The first week of the semester, I read Reginald Harris's "The Lost Boys" to two of my introduction to African American literature courses. At the beginning of the semester, both those classes were comprised of 52 and 50 first-year collegiate Black men.
By the end, the courses had 50 and 48 students each, meaning I lost about 4 guys along the way.
Before speaking more about loss though, a few words on Harris's poem and the gains.
I first started covering "The Lost Boys" on this site 10 years ago, when Harris published his volume of poetry Autogeography (2013). Harris offers a catalog, a kind of roll call of Black boys and men and how they were lost over the years.
Some examples from the poem:
Jamie killed in a hit and run, aged 10Keith--fell off a bridge at 17 (or was he pushed?)Tee-Tee, Bam-Bam, Walter, Little Man / Shot in a drive-by over moneyWilliam lost to AIDS / Essex lost to AIDS / Joseph lost to AIDSAndre behind bars / Michael behind bards / Emmett behind bars
You get the point.
Prior to the semester, I reflected on covering Harris's poem in previous years. The guys benefitted from reading and discussing the piece, and I decided to move the piece to the beginning of the semester.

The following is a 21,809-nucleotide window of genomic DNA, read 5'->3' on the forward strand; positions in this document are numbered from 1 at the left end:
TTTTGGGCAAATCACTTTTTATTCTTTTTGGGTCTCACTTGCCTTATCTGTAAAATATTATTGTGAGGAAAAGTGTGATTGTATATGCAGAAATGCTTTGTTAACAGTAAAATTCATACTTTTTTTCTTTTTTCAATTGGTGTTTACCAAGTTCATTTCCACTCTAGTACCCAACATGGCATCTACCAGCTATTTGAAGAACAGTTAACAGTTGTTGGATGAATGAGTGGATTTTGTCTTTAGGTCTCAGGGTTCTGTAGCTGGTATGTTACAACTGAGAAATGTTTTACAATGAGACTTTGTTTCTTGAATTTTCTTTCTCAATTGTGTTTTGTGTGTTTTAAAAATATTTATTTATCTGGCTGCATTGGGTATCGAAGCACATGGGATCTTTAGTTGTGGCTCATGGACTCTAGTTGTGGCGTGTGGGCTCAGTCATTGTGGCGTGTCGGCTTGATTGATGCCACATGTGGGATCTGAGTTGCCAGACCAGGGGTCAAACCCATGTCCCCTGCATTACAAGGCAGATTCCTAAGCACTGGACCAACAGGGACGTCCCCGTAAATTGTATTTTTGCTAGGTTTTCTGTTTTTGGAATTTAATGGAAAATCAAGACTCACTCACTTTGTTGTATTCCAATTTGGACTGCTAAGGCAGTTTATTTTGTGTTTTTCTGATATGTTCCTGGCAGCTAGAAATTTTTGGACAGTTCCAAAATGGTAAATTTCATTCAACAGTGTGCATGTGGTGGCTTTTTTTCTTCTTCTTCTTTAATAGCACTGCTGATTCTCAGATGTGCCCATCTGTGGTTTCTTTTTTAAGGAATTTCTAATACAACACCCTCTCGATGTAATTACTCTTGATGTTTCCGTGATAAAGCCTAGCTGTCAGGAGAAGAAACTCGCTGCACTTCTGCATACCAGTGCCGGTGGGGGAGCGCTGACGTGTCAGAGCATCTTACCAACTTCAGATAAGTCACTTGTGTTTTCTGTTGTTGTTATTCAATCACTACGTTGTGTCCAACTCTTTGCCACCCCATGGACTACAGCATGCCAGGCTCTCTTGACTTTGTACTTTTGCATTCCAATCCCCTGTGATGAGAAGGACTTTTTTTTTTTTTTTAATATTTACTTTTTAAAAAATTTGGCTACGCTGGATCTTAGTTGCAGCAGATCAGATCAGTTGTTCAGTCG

So back in August at the start of the semester, I read the poem to the students. Harris's poem proceeded our coverage of Frederick Douglass, Langston Hughes, Toni Morrison, Amiri Baraka, and several others. You hear Harris's poem, and it quickly becomes yours, especially if you're from certain neighborhoods that frequently lose black boys and men.
I wanted to start the semester by thinking on the loss of Black boys and men in part because the program I work with for these classes that enroll all first-year Black men is based on our success retaining students.
The program began in 1999, and I took on teaching duties in 2004 after arriving at the university in 2003. Over the last 10 years in particular, the program has gained notice for the most successful program at the university for retaining Black men students. The guys from our program graduate at higher numbers than guys who aren't in the program.
I'm proud of the work we do with the program. I appreciate the praise we've earned. Still...still, you know I can't help thinking about the guys we've lost or the ones we might lose.
Saying that our program is the most successful of any effort at the university to retain and graduate collegiate Black men is not saying we have a 100% success rate. Nope. So I'm constantly thinking back and how and why we lost students.
Why did so-and-so drop out? What led that student to rack up so many absences? Where did that other student go and why? When was the last time we heard from such-and-such?
I probably return to Harris's "Lost Boys" so much because I was writing my own version of the poem in my head for decades. He generously materialized some inner thoughts. He's like Hughes with "Mother to Son" or Margaret Walker with "For My People." Their poems speaking for the masses.